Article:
100 books like Lena's Shoes Are Nervous

By Keith Calabrese, Juana Medina (illustrator),

Here are 100 books that Lena's Shoes Are Nervous fans have personally recommended if you like Lena's Shoes Are Nervous. Shepherd is a community of 10,000+ authors and super readers sharing their favorite books with the world.

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Book cover of The Rabbit Listened

Dan Saks Author Of We Share This School: A Community Book

From my list on proving humans are more creative than AI.

Why am I passionate about this?

I make music. I write books. I’m drawn to scenarios in which people make music or books or art collaboratively, often spontaneously. I enjoy making music with kids because of how they can be creative spontaneously. Sometimes adults pretend to be creative in a way that a child might relate to, but a child can generally sniff out a pretender. And a pretend pretender can be unpleasant company for children and adults alike. These books were written by adults who know their inner child. Wonder, play and a tangential regard for social norms are their baseline to share the stories they’ve chosen to share.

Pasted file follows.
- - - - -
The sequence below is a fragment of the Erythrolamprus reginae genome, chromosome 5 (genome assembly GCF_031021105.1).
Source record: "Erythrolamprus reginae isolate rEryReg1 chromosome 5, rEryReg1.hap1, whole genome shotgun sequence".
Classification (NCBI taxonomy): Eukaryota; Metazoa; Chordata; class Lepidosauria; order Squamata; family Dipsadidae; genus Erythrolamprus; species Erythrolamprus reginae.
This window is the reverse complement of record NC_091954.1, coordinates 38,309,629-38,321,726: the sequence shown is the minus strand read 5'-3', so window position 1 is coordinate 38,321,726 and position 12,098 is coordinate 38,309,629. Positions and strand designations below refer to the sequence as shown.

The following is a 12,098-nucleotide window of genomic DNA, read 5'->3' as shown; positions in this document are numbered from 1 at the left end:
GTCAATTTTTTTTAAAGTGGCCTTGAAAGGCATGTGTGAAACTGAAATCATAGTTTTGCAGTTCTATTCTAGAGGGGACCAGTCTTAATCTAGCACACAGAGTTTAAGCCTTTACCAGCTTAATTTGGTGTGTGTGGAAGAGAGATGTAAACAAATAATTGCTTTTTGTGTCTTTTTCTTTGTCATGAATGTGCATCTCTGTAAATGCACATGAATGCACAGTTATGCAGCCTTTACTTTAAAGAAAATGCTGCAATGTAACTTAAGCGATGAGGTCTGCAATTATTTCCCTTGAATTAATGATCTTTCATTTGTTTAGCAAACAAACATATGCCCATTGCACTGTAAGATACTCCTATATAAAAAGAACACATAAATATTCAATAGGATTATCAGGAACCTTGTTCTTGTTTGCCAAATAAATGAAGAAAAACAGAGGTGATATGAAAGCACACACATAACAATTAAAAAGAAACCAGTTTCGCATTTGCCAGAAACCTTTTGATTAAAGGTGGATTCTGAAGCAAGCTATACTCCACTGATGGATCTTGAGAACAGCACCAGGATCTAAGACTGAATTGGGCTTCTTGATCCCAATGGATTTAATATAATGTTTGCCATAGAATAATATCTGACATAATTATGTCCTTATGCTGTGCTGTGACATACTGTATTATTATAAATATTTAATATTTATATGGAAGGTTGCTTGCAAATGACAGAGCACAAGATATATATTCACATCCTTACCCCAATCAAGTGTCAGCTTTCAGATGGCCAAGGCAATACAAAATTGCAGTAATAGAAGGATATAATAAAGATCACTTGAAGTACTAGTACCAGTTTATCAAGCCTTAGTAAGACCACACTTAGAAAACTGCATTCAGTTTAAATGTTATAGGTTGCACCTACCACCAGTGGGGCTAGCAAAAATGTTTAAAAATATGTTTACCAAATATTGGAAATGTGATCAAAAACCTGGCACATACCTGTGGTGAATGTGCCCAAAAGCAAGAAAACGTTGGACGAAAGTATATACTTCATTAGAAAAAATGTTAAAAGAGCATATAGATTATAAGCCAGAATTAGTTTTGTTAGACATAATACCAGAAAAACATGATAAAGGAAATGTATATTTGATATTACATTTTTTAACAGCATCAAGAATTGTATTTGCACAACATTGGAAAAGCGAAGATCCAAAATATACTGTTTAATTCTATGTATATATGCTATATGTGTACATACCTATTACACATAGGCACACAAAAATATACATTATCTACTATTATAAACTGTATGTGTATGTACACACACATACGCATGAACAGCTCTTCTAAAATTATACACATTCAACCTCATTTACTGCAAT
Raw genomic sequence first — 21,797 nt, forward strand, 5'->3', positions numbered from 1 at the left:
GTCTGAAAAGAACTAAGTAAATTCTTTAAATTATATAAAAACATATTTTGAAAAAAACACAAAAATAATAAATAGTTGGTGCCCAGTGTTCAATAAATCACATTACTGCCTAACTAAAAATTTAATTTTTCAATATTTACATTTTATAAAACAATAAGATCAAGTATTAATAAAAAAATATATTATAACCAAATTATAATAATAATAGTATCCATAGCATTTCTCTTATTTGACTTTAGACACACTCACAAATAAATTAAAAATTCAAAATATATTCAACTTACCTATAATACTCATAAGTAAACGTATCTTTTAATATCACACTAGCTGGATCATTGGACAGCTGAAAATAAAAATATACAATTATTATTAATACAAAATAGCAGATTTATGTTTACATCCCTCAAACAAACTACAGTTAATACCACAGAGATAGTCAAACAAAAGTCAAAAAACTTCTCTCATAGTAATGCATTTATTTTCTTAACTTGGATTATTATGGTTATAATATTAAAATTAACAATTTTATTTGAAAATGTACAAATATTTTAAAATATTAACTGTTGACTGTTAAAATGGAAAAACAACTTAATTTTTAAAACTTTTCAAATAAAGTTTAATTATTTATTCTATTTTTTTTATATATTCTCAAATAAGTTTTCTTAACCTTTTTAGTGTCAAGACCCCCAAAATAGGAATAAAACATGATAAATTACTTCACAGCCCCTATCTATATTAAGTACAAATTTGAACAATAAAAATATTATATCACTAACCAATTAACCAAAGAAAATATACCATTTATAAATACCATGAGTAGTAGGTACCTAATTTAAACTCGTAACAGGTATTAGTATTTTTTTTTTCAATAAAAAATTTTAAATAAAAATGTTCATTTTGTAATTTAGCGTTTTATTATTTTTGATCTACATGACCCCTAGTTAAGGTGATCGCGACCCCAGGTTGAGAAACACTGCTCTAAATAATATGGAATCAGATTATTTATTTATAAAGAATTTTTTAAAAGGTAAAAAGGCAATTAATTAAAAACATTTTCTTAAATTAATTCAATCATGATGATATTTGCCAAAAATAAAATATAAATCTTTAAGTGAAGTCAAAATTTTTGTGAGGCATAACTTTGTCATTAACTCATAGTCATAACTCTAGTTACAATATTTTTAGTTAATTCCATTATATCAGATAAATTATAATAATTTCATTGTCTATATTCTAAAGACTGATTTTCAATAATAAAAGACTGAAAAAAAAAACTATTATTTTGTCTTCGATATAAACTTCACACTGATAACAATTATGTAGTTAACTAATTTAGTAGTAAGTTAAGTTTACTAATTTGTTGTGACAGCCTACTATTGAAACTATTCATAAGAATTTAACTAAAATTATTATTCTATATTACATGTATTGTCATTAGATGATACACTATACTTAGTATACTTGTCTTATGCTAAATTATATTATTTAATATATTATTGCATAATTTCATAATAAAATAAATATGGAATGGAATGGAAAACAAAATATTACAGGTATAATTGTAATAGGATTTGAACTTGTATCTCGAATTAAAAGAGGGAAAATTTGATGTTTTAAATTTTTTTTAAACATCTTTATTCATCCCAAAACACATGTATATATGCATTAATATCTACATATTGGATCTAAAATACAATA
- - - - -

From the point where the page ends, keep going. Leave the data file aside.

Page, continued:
Dan's book list on proving humans are more creative than AI

Dan Saks Why did Dan love this book?

Simple drawings, simple text, nails the moral with an absolute gut punch that feels just right. It’s got expert pacing! It’s got animals!

This book has won a million awards for a reason. The plot? Taylor builds a thing with blocks. It gets knocked down. Different animals present different strategies for coping, but ultimately Taylor just needed someone to listen to him. Enter rabbit.

So simple! And sooooo human. AI wishes it could distill an essential human experience like this. But it can’t - yet - I don’t think. So prbtrbrtb.

By Cori Doerrfeld,

Why should I read it?

8 authors picked The Rabbit Listened as one of their favorite books, and they share why you should read it.

What is this book about?

With its spare, poignant text and irresistibly sweet illustrations, The Rabbit Listened is a tender meditation on loss. When something terrible happens, Taylor doesn't know where to turn. All the animals are sure they have the answer. The chicken wants to talk it out, but Taylor doesn't feel like chatting. The bear thinks Taylor should get angry, but that's not quite right either. One by one, the animals try to tell Taylor how to process this loss, and one by one they fail. Then the rabbit arrives. All the rabbit does is listen, which is just what Taylor needs. Whether…